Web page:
Q&A: Jim Chanos

Founder and Managing Partner, Kynikos Associates

BILL McINTOSH

Jim Chanos, the founder and managing partner of Kynikos Associates, is likely the most successful pure equities short seller in global markets. Kynikos’ flagship Ursus short bias fund has grown steadily for over two decades and now manages over an estimated $4 billion. The recent bear market has helped the fund earn strong returns, furthering a reputation that was very publically enhanced by Chanos’ successful shorting of Enron earlier in the decade.

Yet Chanos is much more than a shrewd short-seller and a brilliant securities analyst.  In recent years, he has built an impressive public profile speaking out on regulation, corporate malfeasance and accounting standards to governments, trade bodies and regulators. These interventions have benefitted the broader hedge fund industry and for that Chanos deserves the respect and gratitude of managers around the world.

For some years, Kynikos has also operated a UK and European research arm in London called Axia Advisors. It provides the New York-based portfolio management and trading operation with the research capacity Kynikos needed to create as its investment focus grew to be global in scope.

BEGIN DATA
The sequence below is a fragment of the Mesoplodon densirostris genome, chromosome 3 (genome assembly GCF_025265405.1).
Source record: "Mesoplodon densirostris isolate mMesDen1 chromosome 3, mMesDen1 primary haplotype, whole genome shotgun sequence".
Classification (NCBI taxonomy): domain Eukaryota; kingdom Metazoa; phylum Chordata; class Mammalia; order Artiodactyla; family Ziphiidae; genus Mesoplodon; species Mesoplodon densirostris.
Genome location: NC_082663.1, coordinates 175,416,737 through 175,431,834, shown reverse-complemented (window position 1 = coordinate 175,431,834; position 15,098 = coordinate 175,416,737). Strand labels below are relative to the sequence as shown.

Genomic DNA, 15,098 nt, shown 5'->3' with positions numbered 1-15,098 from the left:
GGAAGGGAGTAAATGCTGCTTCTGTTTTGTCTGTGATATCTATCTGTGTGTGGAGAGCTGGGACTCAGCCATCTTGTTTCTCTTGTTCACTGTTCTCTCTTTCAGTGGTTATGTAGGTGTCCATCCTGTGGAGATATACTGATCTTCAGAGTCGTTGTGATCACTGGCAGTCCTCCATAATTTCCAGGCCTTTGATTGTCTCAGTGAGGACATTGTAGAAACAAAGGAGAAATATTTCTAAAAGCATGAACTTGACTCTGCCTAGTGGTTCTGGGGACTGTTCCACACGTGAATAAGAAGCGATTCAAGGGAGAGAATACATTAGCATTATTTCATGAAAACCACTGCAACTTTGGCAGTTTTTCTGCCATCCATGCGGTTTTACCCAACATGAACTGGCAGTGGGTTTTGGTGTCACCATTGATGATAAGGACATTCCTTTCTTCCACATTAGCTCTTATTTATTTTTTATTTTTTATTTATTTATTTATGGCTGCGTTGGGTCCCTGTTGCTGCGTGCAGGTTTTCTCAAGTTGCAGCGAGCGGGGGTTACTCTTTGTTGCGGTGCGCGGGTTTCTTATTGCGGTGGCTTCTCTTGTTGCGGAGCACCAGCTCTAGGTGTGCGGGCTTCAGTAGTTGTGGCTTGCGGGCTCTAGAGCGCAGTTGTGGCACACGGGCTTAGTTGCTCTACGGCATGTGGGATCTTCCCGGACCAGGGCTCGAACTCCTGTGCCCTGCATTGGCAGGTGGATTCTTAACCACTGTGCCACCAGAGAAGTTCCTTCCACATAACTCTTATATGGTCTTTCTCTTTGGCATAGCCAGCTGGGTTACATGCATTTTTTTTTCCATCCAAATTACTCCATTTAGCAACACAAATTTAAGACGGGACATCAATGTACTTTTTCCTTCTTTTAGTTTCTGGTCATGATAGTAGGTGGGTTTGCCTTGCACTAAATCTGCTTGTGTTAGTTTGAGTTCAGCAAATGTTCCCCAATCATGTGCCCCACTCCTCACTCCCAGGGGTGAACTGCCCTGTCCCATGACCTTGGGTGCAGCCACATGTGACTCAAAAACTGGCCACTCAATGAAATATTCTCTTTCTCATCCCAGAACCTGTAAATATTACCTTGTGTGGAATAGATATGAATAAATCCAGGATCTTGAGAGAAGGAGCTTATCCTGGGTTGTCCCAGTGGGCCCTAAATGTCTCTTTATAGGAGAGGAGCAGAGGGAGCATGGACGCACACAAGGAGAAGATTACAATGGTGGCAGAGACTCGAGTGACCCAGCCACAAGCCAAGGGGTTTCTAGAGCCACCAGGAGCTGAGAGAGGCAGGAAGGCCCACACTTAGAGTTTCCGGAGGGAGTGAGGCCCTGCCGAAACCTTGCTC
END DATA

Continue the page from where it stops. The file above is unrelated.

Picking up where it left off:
Bill McIntosh, editor of The Hedge Fund Journal, recently spoke at length with Chanos about the ongoing deliberations among financial authorities to regulate short selling. The conversation also extended to the importance of reforming accounting standards and of getting hedge fund managers to actively lobby politicians at a time when far reaching changes are being considered in how financial markets are regulated.

On the macro level, where do you think the US is in terms of the fallout from the mismanagement at banks and other financial institutions?

On a macro level we are still trying to assess exactly what happened and why it happened. I think more specific blame is still down the road a bit. We are worried more about policy decisions to get the economy going than prescriptive efforts which will hopefully be further down the road.

Concerning the situation in the US and how it has developed, how would you contrast that with what has happened in the UK?

In the UK, there is a little bit of a different situation. As it relates to financial institutions in the US, there is more specific outrage about individual situations and banks and AIG. In the UK, it seems to be a more general outrage. The anger seems to be vented in slightly different ways. As it relates however to the hedge fund industry, I think the public’s anger is probably greater in the UK, though I don’t know why, than it is in the US.